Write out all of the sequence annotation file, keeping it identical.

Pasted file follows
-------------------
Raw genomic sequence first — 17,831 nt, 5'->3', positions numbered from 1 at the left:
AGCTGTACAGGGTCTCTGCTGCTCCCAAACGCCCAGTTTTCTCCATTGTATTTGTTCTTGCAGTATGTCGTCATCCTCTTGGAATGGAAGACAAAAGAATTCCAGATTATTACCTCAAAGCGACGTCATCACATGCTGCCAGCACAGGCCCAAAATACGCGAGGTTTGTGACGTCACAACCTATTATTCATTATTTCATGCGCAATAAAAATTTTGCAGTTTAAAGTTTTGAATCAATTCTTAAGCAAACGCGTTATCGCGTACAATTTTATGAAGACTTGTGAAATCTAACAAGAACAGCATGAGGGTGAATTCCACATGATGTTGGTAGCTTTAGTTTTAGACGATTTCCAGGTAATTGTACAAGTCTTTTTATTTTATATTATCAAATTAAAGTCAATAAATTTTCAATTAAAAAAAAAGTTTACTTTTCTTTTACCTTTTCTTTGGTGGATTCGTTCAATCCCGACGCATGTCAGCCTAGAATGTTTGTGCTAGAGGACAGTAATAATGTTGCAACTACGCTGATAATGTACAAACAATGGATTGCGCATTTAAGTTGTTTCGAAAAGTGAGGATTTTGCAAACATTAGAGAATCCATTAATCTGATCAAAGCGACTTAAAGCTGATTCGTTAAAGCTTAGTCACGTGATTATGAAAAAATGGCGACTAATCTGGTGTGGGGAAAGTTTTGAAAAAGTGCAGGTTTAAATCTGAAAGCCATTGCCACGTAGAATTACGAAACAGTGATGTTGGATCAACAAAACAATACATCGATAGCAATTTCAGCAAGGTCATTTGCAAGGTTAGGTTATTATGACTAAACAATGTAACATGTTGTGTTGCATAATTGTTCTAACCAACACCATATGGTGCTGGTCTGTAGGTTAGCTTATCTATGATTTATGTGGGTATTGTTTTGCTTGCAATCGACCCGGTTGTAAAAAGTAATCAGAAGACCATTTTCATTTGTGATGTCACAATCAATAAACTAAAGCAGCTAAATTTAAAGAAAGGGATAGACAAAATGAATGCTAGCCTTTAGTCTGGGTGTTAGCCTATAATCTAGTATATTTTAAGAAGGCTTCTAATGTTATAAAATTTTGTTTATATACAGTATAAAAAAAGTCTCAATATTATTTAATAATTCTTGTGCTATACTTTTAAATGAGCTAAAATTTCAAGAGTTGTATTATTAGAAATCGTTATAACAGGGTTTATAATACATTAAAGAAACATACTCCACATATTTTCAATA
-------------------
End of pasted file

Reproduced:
Raw genomic sequence first — 17,831 nt, 5'->3', positions numbered from 1 at the left:
AGCTGTACAGGGTCTCTGCTGCTCCCAAACGCCCAGTTTTCTCCATTGTATTTGTTCTTGCAGTATGTCGTCATCCTCTTGGAATGGAAGACAAAAGAATTCCAGATTATTACCTCAAAGCGACGTCATCACATGCTGCCAGCACAGGCCCAAAATACGCGAGGTTTGTGACGTCACAACCTATTATTCATTATTTCATGCGCAATAAAAATTTTGCAGTTTAAAGTTTTGAATCAATTCTTAAGCAAACGCGTTATCGCGTACAATTTTATGAAGACTTGTGAAATCTAACAAGAACAGCATGAGGGTGAATTCCACATGATGTTGGTAGCTTTAGTTTTAGACGATTTCCAGGTAATTGTACAAGTCTTTTTATTTTATATTATCAAATTAAAGTCAATAAATTTTCAATTAAAAAAAAAGTTTACTTTTCTTTTACCTTTTCTTTGGTGGATTCGTTCAATCCCGACGCATGTCAGCCTAGAATGTTTGTGCTAGAGGACAGTAATAATGTTGCAACTACGCTGATAATGTACAAACAATGGATTGCGCATTTAAGTTGTTTCGAAAAGTGAGGATTTTGCAAACATTAGAGAATCCATTAATCTGATCAAAGCGACTTAAAGCTGATTCGTTAAAGCTTAGTCACGTGATTATGAAAAAATGGCGACTAATCTGGTGTGGGGAAAGTTTTGAAAAAGTGCAGGTTTAAATCTGAAAGCCATTGCCACGTAGAATTACGAAACAGTGATGTTGGATCAACAAAACAATACATCGATAGCAATTTCAGCAAGGTCATTTGCAAGGTTAGGTTATTATGACTAAACAATGTAACATGTTGTGTTGCATAATTGTTCTAACCAACACCATATGGTGCTGGTCTGTAGGTTAGCTTATCTATGATTTATGTGGGTATTGTTTTGCTTGCAATCGACCCGGTTGTAAAAAGTAATCAGAAGACCATTTTCATTTGTGATGTCACAATCAATAAACTAAAGCAGCTAAATTTAAAGAAAGGGATAGACAAAATGAATGCTAGCCTTTAGTCTGGGTGTTAGCCTATAATCTAGTATATTTTAAGAAGGCTTCTAATGTTATAAAATTTTGTTTATATACAGTATAAAAAAAGTCTCAATATTATTTAATAATTCTTGTGCTATACTTTTAAATGAGCTAAAATTTCAAGAGTTGTATTATTAGAAATCGTTATAACAGGGTTTATAATACATTAAAGAAACATACTCCACATATTTTCAATA